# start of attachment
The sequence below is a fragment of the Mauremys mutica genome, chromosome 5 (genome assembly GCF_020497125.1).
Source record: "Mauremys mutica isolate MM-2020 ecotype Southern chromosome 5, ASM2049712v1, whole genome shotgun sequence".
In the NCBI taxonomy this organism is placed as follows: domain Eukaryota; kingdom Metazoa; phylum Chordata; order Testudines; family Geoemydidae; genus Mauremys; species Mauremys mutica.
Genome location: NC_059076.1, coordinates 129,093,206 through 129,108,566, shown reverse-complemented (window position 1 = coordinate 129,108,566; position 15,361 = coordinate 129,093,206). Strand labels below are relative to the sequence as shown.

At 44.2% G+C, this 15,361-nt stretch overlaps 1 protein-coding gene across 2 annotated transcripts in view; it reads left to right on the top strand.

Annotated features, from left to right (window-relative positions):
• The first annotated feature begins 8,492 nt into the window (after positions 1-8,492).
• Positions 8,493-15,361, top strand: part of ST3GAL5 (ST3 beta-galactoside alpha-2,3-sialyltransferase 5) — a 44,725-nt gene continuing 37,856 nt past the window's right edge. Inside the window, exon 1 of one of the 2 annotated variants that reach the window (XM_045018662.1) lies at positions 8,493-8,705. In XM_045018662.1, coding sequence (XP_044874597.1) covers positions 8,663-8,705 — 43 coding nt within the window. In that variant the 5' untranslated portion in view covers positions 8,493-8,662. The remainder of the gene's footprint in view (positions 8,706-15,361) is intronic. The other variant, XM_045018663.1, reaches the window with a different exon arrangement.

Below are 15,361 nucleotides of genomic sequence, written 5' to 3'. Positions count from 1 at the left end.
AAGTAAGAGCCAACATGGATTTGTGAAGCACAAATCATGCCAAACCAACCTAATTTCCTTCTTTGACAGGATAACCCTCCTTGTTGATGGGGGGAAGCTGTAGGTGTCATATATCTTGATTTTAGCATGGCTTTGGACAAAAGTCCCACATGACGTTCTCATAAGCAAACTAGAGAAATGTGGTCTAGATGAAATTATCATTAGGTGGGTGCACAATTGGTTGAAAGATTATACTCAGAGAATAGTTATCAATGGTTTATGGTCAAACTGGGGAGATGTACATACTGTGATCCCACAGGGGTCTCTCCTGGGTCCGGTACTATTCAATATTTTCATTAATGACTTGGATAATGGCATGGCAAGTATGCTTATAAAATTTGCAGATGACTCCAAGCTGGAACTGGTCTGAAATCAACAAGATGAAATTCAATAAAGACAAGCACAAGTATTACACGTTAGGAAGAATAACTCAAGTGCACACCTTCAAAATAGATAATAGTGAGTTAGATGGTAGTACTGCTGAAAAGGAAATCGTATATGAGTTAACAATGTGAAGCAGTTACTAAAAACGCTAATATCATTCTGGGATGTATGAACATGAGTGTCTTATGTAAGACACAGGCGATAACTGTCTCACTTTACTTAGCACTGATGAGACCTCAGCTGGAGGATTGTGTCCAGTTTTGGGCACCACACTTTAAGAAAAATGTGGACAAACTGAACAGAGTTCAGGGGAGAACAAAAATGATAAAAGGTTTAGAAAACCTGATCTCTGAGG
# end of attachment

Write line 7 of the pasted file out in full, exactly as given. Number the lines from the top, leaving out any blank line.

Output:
• The first annotated feature begins 8,492 nt into the window (after positions 1-8,492).